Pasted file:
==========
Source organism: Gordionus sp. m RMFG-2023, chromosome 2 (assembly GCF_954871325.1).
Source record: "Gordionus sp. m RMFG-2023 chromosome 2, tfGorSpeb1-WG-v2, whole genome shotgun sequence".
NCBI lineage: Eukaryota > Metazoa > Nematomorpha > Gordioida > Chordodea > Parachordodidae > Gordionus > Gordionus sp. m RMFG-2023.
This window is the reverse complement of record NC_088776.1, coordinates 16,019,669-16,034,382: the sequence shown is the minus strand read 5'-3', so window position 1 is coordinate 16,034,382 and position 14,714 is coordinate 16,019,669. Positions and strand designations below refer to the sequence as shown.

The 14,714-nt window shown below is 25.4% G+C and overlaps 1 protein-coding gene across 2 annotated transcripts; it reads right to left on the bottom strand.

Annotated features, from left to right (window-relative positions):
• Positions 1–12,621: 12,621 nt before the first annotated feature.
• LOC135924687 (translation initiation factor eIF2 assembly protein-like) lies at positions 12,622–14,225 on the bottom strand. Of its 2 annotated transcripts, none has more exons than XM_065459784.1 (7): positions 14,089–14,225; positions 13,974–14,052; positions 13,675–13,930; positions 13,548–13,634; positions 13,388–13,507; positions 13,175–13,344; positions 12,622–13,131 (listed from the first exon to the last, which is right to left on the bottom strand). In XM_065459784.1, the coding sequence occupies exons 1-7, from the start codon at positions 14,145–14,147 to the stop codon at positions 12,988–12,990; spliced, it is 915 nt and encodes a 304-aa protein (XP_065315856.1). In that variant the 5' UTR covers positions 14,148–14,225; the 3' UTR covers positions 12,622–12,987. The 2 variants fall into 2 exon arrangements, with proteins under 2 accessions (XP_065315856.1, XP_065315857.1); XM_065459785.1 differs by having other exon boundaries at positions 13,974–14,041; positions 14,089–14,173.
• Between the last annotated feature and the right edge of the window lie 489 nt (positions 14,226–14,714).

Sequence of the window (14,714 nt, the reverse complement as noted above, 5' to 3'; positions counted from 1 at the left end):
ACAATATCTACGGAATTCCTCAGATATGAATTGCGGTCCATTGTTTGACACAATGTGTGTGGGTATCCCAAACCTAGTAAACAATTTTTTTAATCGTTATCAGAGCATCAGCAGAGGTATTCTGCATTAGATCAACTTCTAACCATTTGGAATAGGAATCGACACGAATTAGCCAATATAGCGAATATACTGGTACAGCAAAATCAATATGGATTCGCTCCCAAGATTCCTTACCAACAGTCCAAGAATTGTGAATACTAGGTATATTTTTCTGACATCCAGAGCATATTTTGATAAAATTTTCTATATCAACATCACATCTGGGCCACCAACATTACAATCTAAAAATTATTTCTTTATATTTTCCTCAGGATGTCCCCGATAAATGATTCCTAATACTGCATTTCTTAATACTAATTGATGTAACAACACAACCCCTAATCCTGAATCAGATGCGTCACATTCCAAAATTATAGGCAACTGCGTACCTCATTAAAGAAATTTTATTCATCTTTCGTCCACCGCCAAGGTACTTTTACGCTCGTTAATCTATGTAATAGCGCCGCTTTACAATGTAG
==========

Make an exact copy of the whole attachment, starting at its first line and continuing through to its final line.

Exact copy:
Source organism: Gordionus sp. m RMFG-2023, chromosome 2 (assembly GCF_954871325.1).
Source record: "Gordionus sp. m RMFG-2023 chromosome 2, tfGorSpeb1-WG-v2, whole genome shotgun sequence".
NCBI lineage: Eukaryota > Metazoa > Nematomorpha > Gordioida > Chordodea > Parachordodidae > Gordionus > Gordionus sp. m RMFG-2023.
This window is the reverse complement of record NC_088776.1, coordinates 16,019,669-16,034,382: the sequence shown is the minus strand read 5'-3', so window position 1 is coordinate 16,034,382 and position 14,714 is coordinate 16,019,669. Positions and strand designations below refer to the sequence as shown.

The 14,714-nt window shown below is 25.4% G+C and overlaps 1 protein-coding gene across 2 annotated transcripts; it reads right to left on the bottom strand.

Annotated features, from left to right (window-relative positions):
• Positions 1–12,621: 12,621 nt before the first annotated feature.
• LOC135924687 (translation initiation factor eIF2 assembly protein-like) lies at positions 12,622–14,225 on the bottom strand. Of its 2 annotated transcripts, none has more exons than XM_065459784.1 (7): positions 14,089–14,225; positions 13,974–14,052; positions 13,675–13,930; positions 13,548–13,634; positions 13,388–13,507; positions 13,175–13,344; positions 12,622–13,131 (listed from the first exon to the last, which is right to left on the bottom strand). In XM_065459784.1, the coding sequence occupies exons 1-7, from the start codon at positions 14,145–14,147 to the stop codon at positions 12,988–12,990; spliced, it is 915 nt and encodes a 304-aa protein (XP_065315856.1). In that variant the 5' UTR covers positions 14,148–14,225; the 3' UTR covers positions 12,622–12,987. The 2 variants fall into 2 exon arrangements, with proteins under 2 accessions (XP_065315856.1, XP_065315857.1); XM_065459785.1 differs by having other exon boundaries at positions 13,974–14,041; positions 14,089–14,173.
• Between the last annotated feature and the right edge of the window lie 489 nt (positions 14,226–14,714).

Sequence of the window (14,714 nt, the reverse complement as noted above, 5' to 3'; positions counted from 1 at the left end):
ACAATATCTACGGAATTCCTCAGATATGAATTGCGGTCCATTGTTTGACACAATGTGTGTGGGTATCCCAAACCTAGTAAACAATTTTTTTAATCGTTATCAGAGCATCAGCAGAGGTATTCTGCATTAGATCAACTTCTAACCATTTGGAATAGGAATCGACACGAATTAGCCAATATAGCGAATATACTGGTACAGCAAAATCAATATGGATTCGCTCCCAAGATTCCTTACCAACAGTCCAAGAATTGTGAATACTAGGTATATTTTTCTGACATCCAGAGCATATTTTGATAAAATTTTCTATATCAACATCACATCTGGGCCACCAACATTACAATCTAAAAATTATTTCTTTATATTTTCCTCAGGATGTCCCCGATAAATGATTCCTAATACTGCATTTCTTAATACTAATTGATGTAACAACACAACCCCTAATCCTGAATCAGATGCGTCACATTCCAAAATTATAGGCAACTGCGTACCTCATTAAAGAAATTTTATTCATCTTTCGTCCACCGCCAAGGTACTTTTACGCTCGTTAATCTATGTAATAGCGCCGCTTTACAATGTAG